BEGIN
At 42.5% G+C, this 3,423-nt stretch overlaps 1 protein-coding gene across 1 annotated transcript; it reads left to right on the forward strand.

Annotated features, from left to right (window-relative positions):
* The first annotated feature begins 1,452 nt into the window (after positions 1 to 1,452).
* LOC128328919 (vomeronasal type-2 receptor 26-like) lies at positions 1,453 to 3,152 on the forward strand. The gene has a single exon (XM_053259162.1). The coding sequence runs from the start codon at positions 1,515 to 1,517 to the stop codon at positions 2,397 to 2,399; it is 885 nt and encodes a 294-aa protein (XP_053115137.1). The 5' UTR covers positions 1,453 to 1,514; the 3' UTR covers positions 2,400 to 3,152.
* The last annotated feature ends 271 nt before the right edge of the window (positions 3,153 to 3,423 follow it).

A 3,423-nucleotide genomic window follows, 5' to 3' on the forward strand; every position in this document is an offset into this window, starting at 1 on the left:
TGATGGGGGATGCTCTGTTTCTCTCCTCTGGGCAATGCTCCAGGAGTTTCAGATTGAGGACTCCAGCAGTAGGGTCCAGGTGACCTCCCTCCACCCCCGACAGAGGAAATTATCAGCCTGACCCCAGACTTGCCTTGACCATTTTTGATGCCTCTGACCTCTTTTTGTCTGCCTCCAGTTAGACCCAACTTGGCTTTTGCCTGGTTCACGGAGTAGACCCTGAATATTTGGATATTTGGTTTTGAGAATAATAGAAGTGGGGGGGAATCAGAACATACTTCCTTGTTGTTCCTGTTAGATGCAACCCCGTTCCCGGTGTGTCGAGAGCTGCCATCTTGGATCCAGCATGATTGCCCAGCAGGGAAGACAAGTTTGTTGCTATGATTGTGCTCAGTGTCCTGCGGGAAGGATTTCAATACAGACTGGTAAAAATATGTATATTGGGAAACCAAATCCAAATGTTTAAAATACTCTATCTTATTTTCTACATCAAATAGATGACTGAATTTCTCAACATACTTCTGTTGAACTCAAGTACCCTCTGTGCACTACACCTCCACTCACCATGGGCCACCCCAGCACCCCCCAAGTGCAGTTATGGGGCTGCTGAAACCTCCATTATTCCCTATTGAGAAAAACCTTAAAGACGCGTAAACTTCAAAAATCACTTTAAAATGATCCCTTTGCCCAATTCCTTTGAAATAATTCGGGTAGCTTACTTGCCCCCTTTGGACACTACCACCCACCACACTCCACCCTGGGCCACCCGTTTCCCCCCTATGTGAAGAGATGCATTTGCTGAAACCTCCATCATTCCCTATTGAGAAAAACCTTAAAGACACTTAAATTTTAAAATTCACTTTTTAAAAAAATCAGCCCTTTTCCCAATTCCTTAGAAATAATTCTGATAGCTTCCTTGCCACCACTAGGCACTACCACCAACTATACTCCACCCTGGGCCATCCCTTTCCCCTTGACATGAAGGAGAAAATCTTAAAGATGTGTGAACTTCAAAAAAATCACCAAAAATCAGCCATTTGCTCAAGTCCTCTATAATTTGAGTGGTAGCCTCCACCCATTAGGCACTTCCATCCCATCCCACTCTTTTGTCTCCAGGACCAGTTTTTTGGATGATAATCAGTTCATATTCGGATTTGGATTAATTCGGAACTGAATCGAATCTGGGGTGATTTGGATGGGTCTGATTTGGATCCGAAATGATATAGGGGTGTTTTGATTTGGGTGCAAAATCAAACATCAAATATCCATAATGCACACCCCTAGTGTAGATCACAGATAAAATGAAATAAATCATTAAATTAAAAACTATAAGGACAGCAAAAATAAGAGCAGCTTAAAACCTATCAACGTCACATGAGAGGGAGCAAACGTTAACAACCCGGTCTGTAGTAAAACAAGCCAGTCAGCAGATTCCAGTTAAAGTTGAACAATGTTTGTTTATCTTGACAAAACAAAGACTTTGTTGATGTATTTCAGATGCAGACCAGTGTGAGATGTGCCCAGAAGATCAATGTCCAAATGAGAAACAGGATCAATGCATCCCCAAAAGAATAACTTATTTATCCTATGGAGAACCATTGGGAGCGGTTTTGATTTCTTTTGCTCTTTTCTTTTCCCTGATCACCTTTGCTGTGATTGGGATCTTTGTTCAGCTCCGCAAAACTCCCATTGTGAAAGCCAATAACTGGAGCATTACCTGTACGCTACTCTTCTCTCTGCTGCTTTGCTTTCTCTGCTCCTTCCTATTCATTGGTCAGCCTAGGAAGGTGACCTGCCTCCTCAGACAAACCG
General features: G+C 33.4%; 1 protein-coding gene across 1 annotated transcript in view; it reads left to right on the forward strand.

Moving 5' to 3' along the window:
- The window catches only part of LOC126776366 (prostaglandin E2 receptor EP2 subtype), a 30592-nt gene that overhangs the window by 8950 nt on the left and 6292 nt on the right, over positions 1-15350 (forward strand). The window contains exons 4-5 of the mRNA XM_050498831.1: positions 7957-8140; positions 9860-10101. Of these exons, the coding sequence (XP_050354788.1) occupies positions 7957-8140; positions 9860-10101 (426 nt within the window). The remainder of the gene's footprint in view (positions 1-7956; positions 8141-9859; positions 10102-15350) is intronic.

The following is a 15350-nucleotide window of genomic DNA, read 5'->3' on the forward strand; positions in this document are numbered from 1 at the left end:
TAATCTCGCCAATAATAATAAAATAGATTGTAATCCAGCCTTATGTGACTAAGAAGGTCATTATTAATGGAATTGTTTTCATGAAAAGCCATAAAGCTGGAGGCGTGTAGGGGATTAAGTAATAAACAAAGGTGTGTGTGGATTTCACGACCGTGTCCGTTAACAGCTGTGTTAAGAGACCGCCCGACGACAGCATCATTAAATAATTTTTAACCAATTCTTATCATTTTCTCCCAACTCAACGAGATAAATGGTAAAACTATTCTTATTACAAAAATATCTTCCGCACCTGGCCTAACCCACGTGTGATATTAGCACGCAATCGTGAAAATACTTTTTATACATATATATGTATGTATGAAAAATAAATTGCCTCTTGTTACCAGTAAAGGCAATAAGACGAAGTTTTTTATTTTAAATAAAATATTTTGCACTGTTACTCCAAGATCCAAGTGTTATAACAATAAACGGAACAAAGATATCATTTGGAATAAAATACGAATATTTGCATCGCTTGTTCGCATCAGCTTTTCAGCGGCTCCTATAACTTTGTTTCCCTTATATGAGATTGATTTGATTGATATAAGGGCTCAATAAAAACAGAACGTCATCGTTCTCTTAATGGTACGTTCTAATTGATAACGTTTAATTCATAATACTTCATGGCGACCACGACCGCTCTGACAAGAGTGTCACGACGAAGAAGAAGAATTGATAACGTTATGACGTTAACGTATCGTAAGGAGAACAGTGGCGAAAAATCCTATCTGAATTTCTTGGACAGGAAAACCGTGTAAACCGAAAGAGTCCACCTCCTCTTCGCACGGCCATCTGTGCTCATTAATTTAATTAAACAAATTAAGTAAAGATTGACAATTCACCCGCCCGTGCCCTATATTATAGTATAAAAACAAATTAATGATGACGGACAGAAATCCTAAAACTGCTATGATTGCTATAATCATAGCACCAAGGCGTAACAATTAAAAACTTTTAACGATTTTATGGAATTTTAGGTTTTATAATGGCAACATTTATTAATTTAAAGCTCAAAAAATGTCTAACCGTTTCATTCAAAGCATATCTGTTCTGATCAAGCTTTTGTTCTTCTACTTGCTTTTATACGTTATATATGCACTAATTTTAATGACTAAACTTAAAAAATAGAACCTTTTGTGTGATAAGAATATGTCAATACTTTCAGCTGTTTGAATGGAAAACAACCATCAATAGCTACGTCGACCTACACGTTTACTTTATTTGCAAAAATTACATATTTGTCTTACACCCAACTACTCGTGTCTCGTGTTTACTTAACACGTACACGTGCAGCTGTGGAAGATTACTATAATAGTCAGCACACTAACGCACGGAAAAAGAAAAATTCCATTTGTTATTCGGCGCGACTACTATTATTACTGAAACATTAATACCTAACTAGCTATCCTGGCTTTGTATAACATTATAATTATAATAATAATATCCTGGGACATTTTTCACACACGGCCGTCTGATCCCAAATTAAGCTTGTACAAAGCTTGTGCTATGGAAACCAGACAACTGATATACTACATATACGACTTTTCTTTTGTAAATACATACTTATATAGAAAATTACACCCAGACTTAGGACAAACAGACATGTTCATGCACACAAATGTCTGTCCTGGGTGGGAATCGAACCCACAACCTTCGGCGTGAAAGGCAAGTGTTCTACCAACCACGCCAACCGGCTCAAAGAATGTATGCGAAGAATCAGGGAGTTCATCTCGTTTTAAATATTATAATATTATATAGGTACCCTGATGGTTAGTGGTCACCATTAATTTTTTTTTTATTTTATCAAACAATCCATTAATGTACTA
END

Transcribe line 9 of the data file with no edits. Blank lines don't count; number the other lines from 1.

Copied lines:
Moving 5' to 3' along the window: